15. Having then set out the terms of section 55, the judge noted the requirement deriving from Beoku-Betts v SSHD [2008] UKHL 39, to consider the human rights of all those who may be affected by the decision under appeal.

16. At [42] to [44] the judge made detailed findings concerning the positions of the three children, together with another child of CB's from a previous relationship, including the extent to which the children had lived with the appellant and their mother. The findings also included that the children and CB had maintained contact since the appellant's removal and that they had visited him in Jamaica.

17. This drew the conclusion at [45] that the decision under appeal would amount to an interference with the right to enjoy family life and that, accordingly, proportionality was the key issue. At [46] to [48] the judge concluded as follows:

"46. I find the appellant's appalling immigration history and disregard of the law to be a significant factor. This is not a case where an overstayer has voluntarily left the country in order to legitimatise himself by making a proper application for leave to enter. The appellant in this case hehas deliberately, dishonesty and repeatedly contrived to frustrate the Immigration Rules. He left the country only when removed after absconding and lying low for four years.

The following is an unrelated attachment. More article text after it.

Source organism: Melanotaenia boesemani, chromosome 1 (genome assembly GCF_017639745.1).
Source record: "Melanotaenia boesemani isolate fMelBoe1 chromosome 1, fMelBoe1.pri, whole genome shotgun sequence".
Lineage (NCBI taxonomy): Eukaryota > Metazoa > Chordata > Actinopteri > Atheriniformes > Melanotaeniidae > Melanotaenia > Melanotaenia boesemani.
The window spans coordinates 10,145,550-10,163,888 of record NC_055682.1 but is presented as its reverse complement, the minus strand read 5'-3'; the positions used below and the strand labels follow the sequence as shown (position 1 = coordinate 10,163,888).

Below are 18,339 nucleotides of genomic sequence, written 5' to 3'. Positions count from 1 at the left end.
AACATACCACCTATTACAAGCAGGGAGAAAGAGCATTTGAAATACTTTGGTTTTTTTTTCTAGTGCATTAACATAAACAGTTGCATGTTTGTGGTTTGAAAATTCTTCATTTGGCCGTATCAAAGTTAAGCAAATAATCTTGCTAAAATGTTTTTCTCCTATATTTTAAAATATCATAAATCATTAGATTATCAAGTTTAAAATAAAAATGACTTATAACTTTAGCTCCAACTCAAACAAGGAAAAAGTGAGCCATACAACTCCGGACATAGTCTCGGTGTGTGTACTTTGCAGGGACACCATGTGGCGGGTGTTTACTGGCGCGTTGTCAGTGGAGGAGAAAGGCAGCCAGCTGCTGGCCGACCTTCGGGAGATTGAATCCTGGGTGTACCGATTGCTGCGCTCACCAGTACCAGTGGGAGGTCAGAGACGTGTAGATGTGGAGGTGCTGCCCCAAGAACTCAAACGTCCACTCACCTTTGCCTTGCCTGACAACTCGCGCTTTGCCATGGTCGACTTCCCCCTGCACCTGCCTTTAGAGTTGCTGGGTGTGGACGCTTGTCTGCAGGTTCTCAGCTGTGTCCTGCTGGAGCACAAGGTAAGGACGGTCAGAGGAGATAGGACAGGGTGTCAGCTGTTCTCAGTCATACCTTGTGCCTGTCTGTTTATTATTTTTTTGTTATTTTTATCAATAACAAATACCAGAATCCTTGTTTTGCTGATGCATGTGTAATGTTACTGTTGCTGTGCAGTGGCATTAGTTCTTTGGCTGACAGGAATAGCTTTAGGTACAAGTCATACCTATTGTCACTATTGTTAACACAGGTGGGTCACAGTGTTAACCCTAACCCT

47. The family life that is currently enjoyed can continue.. I accept that the children would like the appellant to be with them and that is preferably for them, like all children, to be with both parents. I do however find the decision to be proportionate to the need to maintain immigration control. Whilst I have regarded the best interests of the children as a primary consideration I am not persuaded that they should outweigh the cumulative effect of the other factors in the case or the need for the state to control its borders.

48. Therefore on the totality of the evidence before me, I find that the appellant has not discharged the burden of proof and the reasons given by the respondent do justify the refusal. Therefore the respondent's decision is in accordance with the law and the applicable Immigration Rules. I have made an anonymity order because of the involvement of the children."

18. So far as concerns the matter raised in the Upper Tribunal's grant of permission, I find that there is no legitimate basis for concluding that the determination of the First-tier Tribunal Judge should be set aside and a decision re-made to allow the appellant's appeal, to the extent that the Entry Clearance Officer should be compelled to make a decision on the present application, based on the DNA evidence. Given the way in which the appellant chose to tell the Entry Clearance Officer about the children (see above), it is entirely understandable why the respondent's decision is as set out in the decision notice. In any event, I agree with Mr Wilding that, having regard to the judgments of the Court of Appeal in AJ (India) [2011] EWCA Civ 1191, it was perfectly proper for the First-tier Judge to engage with the evidence, including that relating to the children, which had not been put forward by the appellant to the Entry Clearance Officer, and for the judge to make findings by reference to that evidence, so far as it bore on the Immigration Rules and Article 8 of the ECHR.